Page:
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What is Good Food?

 You don't need a silver fork to eat good food. - Paul Prudhomme Our friends at the Good Food Foundation (formerly Seedling Projects) and the Good Food Retailers Collaborative have organized what we consider the best series of gatherings of food producers in the country - the Good Food Mercantile, an “un-trade show for tasty, authentic, responsible food.” We were honored to participate in the first Mercantile in San Francisco in early 2015, and we’ve since been able to participate in others located in Chicago and Brooklyn. Unlike most “trade” shows, the Mercantiles actually encourage quality and integrity, limiting participation to 125 food producers who have placed in the Good Food Awards or passed the sustainability vetting process to belong to the Good Food Guild, of which we are a proud member. The single-day, intimate gatherings of like-minded food crafters and retailers offer equal-sized booths to everyone, a start time conducive to arriving well rested, and booth fees at a fraction of the price of typical food trade shows. In other words, the goals of the Good Food Mercantile are aligned with helping small businesses like ours build community and grow sustainably. Most recently, we participated in the Good Food Mercantile NY at the Brooklyn Expo Center in Williamsburg. It was a wonderful opportunity to not only spend time with friends and peers from the world of handmade food, it was also a perfect opportunity connect with current customers we rarely see in person and meet new potential retail partners.
Photo credit: Michael Phillips for The New York Times. Photo credit: Michael Phillips for The New York Times.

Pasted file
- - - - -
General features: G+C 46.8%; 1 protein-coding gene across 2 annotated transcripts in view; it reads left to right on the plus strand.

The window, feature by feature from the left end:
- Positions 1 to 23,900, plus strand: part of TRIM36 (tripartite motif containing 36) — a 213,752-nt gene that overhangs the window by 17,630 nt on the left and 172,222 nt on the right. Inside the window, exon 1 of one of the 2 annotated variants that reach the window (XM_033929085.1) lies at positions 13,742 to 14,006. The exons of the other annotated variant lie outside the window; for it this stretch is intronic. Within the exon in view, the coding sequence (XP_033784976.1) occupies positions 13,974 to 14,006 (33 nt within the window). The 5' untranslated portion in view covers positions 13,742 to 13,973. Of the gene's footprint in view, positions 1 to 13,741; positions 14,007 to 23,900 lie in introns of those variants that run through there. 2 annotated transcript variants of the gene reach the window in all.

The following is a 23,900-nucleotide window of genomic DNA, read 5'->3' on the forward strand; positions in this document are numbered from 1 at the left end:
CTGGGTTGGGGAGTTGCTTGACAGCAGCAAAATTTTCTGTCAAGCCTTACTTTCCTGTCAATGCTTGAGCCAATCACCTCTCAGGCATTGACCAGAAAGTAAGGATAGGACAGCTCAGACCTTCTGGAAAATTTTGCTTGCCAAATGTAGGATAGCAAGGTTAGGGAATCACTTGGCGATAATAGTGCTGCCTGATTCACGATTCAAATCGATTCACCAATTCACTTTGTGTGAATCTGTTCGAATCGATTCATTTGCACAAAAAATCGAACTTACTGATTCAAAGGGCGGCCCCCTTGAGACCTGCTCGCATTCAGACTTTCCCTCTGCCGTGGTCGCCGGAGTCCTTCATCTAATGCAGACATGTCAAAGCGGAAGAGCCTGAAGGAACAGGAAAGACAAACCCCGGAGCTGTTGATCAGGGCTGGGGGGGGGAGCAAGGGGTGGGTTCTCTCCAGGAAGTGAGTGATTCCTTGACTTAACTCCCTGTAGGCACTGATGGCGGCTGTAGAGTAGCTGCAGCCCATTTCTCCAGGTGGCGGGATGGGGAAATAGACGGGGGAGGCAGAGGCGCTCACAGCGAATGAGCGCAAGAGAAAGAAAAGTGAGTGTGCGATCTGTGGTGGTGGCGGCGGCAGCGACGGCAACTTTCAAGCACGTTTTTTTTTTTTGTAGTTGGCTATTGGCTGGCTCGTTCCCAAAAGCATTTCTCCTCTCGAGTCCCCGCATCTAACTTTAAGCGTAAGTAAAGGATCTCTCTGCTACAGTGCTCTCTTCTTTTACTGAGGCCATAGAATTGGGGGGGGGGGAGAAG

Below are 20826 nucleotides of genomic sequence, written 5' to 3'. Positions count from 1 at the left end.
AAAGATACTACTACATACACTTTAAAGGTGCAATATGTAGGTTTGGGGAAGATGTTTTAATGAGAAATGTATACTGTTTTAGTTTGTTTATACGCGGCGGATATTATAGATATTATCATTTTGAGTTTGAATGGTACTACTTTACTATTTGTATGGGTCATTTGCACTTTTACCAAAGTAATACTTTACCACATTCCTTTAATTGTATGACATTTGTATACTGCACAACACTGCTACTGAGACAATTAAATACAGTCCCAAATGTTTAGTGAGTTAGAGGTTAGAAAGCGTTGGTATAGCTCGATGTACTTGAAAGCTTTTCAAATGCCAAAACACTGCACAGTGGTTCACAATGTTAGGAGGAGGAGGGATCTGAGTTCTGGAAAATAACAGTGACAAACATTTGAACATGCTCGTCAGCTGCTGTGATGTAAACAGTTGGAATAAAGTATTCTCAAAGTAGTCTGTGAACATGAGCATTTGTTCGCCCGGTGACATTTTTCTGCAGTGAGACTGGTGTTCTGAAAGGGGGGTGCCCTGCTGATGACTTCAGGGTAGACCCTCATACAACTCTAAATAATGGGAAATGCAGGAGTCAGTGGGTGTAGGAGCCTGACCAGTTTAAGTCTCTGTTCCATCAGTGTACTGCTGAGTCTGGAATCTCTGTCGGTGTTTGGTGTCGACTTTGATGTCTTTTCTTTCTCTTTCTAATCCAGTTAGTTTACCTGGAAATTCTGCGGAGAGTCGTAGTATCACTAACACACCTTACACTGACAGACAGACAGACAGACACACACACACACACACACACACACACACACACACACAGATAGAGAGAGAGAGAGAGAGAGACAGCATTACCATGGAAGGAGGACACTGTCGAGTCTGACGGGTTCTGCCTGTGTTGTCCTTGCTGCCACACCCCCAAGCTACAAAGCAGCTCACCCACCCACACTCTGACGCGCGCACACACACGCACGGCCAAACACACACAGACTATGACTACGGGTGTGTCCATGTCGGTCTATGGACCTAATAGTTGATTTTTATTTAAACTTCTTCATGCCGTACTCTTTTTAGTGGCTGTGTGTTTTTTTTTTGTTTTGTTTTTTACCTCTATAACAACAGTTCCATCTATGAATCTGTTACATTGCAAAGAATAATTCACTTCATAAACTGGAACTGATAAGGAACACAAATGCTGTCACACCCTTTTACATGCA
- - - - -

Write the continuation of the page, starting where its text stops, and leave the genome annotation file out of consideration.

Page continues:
Just before the Chicago Mercantile in May, the Good Food Foundation asked me the question, “What is good food?” Here's my answer: In many ways, Big Spoon Roasters is a reaction to trends of over-industrialization, homogenization, and commodification that have occurred in commercial food production over the last century. When businesses primarily focus on reducing costs, growth for the sake of growth, increasing consumer convenience and shareholder earnings; quality (flavor, freshness), sustainability, and ingredient / raw material integrity tend to suffer. This is not just true for food. Not to get too "out there," but we humans are very often too smart for our own good. We overthink things. We are organisms in an ecosystem, and we need to eat to survive. After personal relationships (with other humans and our beloved animals), food represents our most intimate relationship with the world we live in; food literally becomes us when we eat it. Food connects us to each other socially, culturally, and historically. Sure, food is technically fuel, but it's so much more than that; it is used to welcome guests, celebrate, bond with strangers, and to experience the pure pleasure of living. Our relationship with food should be built upon health, vibrancy, and biodiversity. The dominant profit-centered, monocrop, chemical-intensive agriculture we have been practicing for decades is eroding our soils, killing ecosystems, destroying biodiversity, and making "WOW" taste experiences increasingly rare. Furthermore, the exponential increase in the production and consumption of processed, nutritionally empty foods has lead to epidemics of obesity, diabetes, heart disease, and other deadly metabolic disorders. If we feel any responsibility for the future health and happiness of our planet and forthcoming generations (and we should), we need to radically change the way that we feed ourselves. We know that the idyllic "everyone is a small organic farmer who makes their own pantry goods" isn't realistic, so businesses like ours exist to help provide people with the best possible versions of pantry goods that people might not have time or the resources to make for themselves. We are a tiny nut butter business, and the decisions we make have a small fraction of the significance of those made by much larger brands, but if we stay true to our values, we know that every decision, no matter how small, has a positive effect on the people that enjoy our nut butters, their communities, and ours. Good food, for me, might mean a single raw delicious heirloom apple, grown without the use of toxic pesticides and, if picked by a farm worker, picked by someone who was paid and treated fairly. It might be a slice of Olympia Provisions salami or a hunk of Uplands Cheese Company cheese, both made with love and craft and from animals that lived happy lives free of fear or suffering. Good food doesn't compromise quality for convenience. Good food isn't born from suffering. Good food is transparent. Good food is nutritious and makes you feel good, physically and emotionally, when you eat it. Good food rewards everyone involved in producing it. What does good food mean to you?

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